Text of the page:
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The Pro Bono Program assists the Court by facilitating the appointment of pro bono counsel to represent pro se litigants. Pro Bono Panel members will, at the Court’s invitation, be appointed in civil appeals that, for example, present issues of first impression, complex facts or legal questions, or potentially meritorious claims warranting further briefing and/or oral argument.

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Please see the attached order amending Rule 32.4



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Notice of Proposed Amendment to 5TH CIRCUIT RULES 26, 28, 29, 31 and 32 
 
Pursuant to 28 U.S.C. § 2071, we give notice the court is considering amending 5TH CIR. R. 26, 28, 29, 31 and 32 as shown below.  Additionally, the court is studying possible additional changes with respect to new word count limitations in the December 1, 2016 amendments to FRAP Rules 5, 21, 27, 28.1, 32, 35 and 40.   
 
We will accept written comments for consideration on the proposed change through November 15, 2016: 
 
Clerk of Court U.S. Court of Appeals for the Fifth Circuit ATTN: Rule Changes 600 South Maestri Place New Orleans, LA 70130 
Notice of Proposed Amendment to 5TH CIRCUIT RULES 26, 28, 29, 31 and 32 
 
Pursuant to 28 U.S.C. § 2071, we give notice the court is considering amending 5TH CIR. R. 26, 28, 29, 31 and 32 as shown below.  Additionally, the court is studying possible additional changes with respect to new word count limitations in the December 1, 2016 amendments to FRAP Rules 5, 21, 27, 28.1, 32, 35 and 40.   
 
We will accept written comments for consideration on the proposed change through November 15, 2016: 
 
Clerk of Court U.S. Court of Appeals for the Fifth Circuit ATTN: Rule Changes 600 South Maestri Place New Orleans, LA 70130 
or send comments electronically to Changes@ca5.uscourts.gov 

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The Daily Commentary (sample)

Sample case reviewed on June 20, 2017.
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Sammons v. United States No. 17-50201

http://www.ca5.uscourts.gov/opinions/pub/17/17-50201.0.pdf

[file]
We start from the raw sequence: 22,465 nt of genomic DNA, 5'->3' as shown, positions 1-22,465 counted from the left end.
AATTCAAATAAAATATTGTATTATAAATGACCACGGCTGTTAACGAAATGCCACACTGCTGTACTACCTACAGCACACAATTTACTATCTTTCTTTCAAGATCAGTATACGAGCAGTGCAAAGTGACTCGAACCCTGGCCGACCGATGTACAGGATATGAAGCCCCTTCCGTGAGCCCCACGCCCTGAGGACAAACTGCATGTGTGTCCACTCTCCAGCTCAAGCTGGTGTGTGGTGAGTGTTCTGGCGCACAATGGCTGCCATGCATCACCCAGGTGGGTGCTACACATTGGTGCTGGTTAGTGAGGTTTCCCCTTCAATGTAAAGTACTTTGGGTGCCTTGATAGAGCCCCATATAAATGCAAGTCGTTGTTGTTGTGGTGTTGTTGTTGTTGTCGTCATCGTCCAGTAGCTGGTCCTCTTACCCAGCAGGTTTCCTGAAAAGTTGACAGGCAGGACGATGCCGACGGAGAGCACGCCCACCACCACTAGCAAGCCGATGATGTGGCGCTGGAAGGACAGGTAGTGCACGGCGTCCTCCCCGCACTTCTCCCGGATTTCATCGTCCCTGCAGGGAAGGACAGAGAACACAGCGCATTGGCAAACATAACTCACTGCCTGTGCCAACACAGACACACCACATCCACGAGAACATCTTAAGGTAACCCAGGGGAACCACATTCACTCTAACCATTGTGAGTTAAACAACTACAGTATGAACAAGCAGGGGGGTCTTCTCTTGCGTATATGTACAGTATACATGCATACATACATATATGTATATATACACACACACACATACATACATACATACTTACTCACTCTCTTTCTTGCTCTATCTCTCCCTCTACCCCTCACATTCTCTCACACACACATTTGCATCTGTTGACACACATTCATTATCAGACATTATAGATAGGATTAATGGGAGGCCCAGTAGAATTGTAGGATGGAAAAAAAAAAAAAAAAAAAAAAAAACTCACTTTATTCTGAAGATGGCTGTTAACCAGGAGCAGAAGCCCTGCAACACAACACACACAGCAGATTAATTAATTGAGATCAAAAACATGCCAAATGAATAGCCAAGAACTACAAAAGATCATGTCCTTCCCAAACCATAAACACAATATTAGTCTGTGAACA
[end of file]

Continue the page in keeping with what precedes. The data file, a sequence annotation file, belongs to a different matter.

Before JOLLY, SMITH, and GRAVES, Circuit Judges.

AFFIRMED. (June 19, 2017).

Posted in Constitutionality, Sovereign Immunity, Subject Matter Jurisdiction, Taking, Tucker Act

 

Michael Sammons, proceeding pro se, brought a takings claim against the United States. The District Court concluded that, under the Tucker Act, Sammons was required to pursue his claim in the Court of Federal Claims (“CFC”), so it dismissed for want of subject-matter jurisdiction. Sammons’s appeal contended that the Tucker Act is unconstitutional because it requires him to litigate his claim in an Article I Court.

Congress created the Federal National Mortgage Association (“Fannie Mae”) and the Federal Home Loan Mortgage Corporation (“Freddie Mac”) to provide, among other things, liquidity to the residential mortgage market. During the financial crisis of 2008, the two entities faced a sharp reduction in the value of their assets. In response, Congress passed the Housing and Economic Recovery Act of 2008, which created the Federal Housing Finance Agency (“FHFA”) and empowered it to act as conservator of Fannie Mae and Freddie Mac. Shortly after the FHFA placed the enterprises into conservatorship, the Treasury Department purchased $1 billion of preferred stock in each entity. That “Senior Preferred Stock” enjoyed preference as to all other preferred stock and was entitled to an annual cumulative dividend equal to ten percent of the money given to the enterprises from the Treasury. In 2012, the FHFA and the Treasury amended the stock-purchase agreement to change the dividend to one hundred percent of the current and future profits of the enterprises.